USB UART Interface on the Cheap

With USB interfaces on microcontroller devices a USB connection always adds significant cost to the design. An ATMega328P costs $3.12 whereas the FT232RL, an old time favorite of makers, costs $4.50 in singles. This makes adding a USB UART interface to your project fairly cost prohibitive. Some products get around this by offering a USB UART “dongle” that is reusable across other boards and products (see the Prop Plug). To help reduce cost the Arduino platform switched from the FT232RL to a ATMega8U2 with the release of the Arduino Uno (The current Uno uses a ATmega16U2). The ATMega8U2 is almost a whole dollar cheaper then the FT232RL. This solution however requires quite a bit of extra hardware and another crystal on the board which increases the cost of the solution a bit. We can do better then this though.

For most microcontroller devices you only need a simple UART bridge. The FT232RL is overkill for most applications it is used in. The less complex FT230X only runs $2.04 in singles and uses less external components then Arduino’s ATmega8/16U2 solution. The FT230X is essentially a cut down FT232RL with added USB battery charge detection. It won’t give you all the serial interface signals (DTR, RI, DSR, DCD) or as many CBUS I/O but it will work for most projects.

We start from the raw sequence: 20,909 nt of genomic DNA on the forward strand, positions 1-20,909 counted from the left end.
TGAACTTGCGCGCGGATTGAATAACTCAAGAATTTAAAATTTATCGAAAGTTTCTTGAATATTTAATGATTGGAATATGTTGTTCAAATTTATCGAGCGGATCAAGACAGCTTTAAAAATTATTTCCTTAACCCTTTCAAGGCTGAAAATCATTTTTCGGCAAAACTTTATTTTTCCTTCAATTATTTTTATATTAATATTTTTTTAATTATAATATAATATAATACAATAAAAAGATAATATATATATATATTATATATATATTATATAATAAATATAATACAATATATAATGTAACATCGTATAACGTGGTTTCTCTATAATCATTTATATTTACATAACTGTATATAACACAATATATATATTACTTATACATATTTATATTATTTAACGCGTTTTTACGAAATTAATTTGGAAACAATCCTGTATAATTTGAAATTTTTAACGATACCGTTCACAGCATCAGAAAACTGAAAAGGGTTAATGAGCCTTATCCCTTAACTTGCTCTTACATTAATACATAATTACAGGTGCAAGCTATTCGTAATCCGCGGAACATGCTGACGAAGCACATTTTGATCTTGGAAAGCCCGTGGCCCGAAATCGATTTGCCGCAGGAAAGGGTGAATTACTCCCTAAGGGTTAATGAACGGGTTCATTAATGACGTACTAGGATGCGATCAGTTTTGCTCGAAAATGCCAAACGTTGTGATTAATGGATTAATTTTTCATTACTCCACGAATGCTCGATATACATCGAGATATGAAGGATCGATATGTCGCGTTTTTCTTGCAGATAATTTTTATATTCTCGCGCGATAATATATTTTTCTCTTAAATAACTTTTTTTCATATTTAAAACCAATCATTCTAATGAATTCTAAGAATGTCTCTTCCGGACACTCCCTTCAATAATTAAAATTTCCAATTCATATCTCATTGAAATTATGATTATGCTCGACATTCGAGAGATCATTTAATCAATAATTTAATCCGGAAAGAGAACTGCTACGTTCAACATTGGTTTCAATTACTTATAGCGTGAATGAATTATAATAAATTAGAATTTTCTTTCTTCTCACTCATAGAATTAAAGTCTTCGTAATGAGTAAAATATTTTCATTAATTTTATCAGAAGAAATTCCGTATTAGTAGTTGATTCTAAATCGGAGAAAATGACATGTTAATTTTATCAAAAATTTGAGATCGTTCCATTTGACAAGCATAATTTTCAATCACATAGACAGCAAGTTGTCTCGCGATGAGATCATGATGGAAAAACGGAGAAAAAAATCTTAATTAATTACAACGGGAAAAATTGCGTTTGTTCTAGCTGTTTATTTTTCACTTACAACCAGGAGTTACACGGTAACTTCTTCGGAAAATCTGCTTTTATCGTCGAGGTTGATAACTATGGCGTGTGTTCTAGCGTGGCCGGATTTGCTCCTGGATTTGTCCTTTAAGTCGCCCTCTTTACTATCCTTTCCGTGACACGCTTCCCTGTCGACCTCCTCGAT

The FT230X only requires a couple caps and resistors to get it up and running. It may require some programming with FTDI’s FT_PROG which we will cover in a future blog post. Below is the bare bone requirements to use the FT230X. This is based off of page 22 of the FT230X datasheet. One of the interesting features of the FT230X is it has built in ESD protection for around 2.5kV to 3kV (see page 5 of this datasheet) which is adequate for most embedded solutions.


The above circuit is for a USB powered device up to 100mA and 3.3V I/O on a microcontroller. This has to include the FT230X which draws around 8mA under normal operation. R1 and R2 are for edge rate control on the USB signal. Capacitors to ground can be connected to the D- and D+ USB lines but are not completely necessary. L1 is an inductor to help keep noise off the 5V bus. The RTS# signal from the FT230X should be tied to the reset signal on the microcontroller being used though a small cap like C4. This signal can be set to be either active high or low depending on how your microcontroller’s reset signal functions.

Next week we will take a closer look at FTDI’s FT_PROG software to program the EEPROM on the FT230X to expand the FT230X’s functionality.